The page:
Spatial & Political Hist of Architecture

Subject ABPL90276 (2012)

Note: This is an archived Handbook entry from 2012.

Credit Points: 12.50
Level: 9 (Graduate/Postgraduate)
Dates & Locations:

This subject has the following teaching availabilities in 2012:

Semester 2, Parkville - Taught on campus.
Pre-teaching Period Start not applicable
Teaching Period not applicable
Assessment Period End not applicable
Last date to Self-Enrol not applicable
Census Date not applicable
Last date to Withdraw without fail not applicable

Timetable can be viewed here. For information about these dates, click here.
Time Commitment: Contact Hours: 1 x 2 hour lecture per week; 1 x 2 hour tutorial per week
Total Time Commitment: Not available
Prerequisites: None
Corequisites: None
Recommended Background Knowledge: None
Non Allowed Subjects: None
Core Participation Requirements:

For the purposes of considering requests for Reasonable Adjustments under the Disability Standards for Education (Cwth 2005), and Students Experiencing Academic Disadvantage Policy, academic requirements for this course are articulated in the Course Description, Course Objectives and Generic Skills of this entry.

The University is dedicated to provide support to those with special requirements. Further details on the disability support scheme can be found at the Disability Liaison Unit website:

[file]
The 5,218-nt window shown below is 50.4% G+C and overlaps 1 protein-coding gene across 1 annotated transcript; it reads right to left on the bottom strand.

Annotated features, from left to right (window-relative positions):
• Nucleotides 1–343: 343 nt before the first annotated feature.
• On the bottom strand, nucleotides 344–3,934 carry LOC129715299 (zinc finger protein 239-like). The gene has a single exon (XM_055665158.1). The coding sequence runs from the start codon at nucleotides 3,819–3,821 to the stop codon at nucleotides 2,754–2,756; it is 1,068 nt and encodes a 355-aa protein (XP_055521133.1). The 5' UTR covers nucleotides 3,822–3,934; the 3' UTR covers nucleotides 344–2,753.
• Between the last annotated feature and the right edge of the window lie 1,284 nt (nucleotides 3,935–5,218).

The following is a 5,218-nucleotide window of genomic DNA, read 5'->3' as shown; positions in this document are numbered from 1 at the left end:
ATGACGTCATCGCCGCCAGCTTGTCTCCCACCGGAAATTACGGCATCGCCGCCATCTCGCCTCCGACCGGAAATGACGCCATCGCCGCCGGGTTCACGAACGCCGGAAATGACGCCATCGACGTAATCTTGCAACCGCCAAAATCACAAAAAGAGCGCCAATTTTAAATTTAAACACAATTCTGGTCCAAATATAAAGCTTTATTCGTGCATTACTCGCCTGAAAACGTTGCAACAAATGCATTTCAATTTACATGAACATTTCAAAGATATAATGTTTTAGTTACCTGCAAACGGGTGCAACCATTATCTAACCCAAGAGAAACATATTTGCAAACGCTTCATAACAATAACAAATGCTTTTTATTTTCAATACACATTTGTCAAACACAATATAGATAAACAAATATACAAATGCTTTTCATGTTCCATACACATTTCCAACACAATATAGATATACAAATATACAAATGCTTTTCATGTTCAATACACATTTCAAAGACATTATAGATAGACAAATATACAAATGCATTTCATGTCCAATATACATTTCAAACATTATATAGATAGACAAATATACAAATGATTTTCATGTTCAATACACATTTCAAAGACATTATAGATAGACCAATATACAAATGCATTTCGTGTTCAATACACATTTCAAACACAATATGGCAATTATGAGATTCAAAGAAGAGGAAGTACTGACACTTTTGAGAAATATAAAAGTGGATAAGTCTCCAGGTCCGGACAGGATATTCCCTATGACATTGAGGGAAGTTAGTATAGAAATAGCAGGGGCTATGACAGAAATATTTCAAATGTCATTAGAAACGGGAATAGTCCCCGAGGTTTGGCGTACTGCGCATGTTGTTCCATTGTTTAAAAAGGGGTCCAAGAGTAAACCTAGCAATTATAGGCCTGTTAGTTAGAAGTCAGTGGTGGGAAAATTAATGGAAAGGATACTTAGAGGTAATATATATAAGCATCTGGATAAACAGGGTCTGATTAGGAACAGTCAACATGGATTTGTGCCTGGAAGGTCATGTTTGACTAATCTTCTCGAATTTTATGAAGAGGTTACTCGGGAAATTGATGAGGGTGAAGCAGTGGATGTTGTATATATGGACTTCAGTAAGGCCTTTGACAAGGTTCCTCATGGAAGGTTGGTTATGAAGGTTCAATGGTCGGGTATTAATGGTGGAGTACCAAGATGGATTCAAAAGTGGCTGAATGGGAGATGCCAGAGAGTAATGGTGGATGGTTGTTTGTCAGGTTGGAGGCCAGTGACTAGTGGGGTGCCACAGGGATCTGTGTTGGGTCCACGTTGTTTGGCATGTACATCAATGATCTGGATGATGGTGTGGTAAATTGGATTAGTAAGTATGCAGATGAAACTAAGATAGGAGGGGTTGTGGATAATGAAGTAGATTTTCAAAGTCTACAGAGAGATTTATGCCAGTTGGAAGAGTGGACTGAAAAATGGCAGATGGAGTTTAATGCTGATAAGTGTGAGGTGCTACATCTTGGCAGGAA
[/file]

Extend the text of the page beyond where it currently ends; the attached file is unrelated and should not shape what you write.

Assoc Prof Anoma Pieris


Environments and Design Student Centre
Ground Floor, Baldwin Spencer (building 113)

Phone: 13 MELB (13 6352)

Subject Overview:

This subject explores how significant political changes over three centuries – the 19th, 20th and 21st, have impacted the built environments of non-Western countries and former colonies, asking how these transformations may be read through the disciplines of architecture and urbanism. Topics are periodized according to pre-colonial and colonial periods; nationalism and the cold war; and late capitalist and neo-liberal globalization; shifting the emphasis from race to politics and to economic change. The objective of this subject is to gain a comprehensive view of history through the lens of the non-Western built environment and its critiques as it developed against or in parallel with Euro-American Modernism.

Theoretically, this subject will engage with postcolonial explorations of the colonial city, anthropological investigations of the vernacular and the contemporary city as analyzed by cultural and urban geographers. Each section will include surveys of the key architectural texts that deal with these issues, and critical essays that review these texts and their contribution.

  • Understand the historical development of architecture in non-Western contexts.
  • Understand social, political, historical and cultural contexts through contextualisation of knowledge on the built environment in South and Southeast Asia, and the Middle East.
  • Weekly readings, a short one paragraph summary of readings and one student will be responsible for discussing readings at the tutorial each week.
  • One page abstract due by week 4, five page outline with bibliography due in week 6.
  • 5000 word essay/comparative book review (with references) due during exam period.

Students will be asked to present on their essay topics in week 12.
Students are required to attend a minimum of 80% of classes.

Prescribed Texts:

None specified

Breadth Options:

This subject is not available as a breadth subject.

Fees Information: Subject EFTSL, Level, Discipline & Census Date
Related Course(s): Master of Architecture
Master of Architecture

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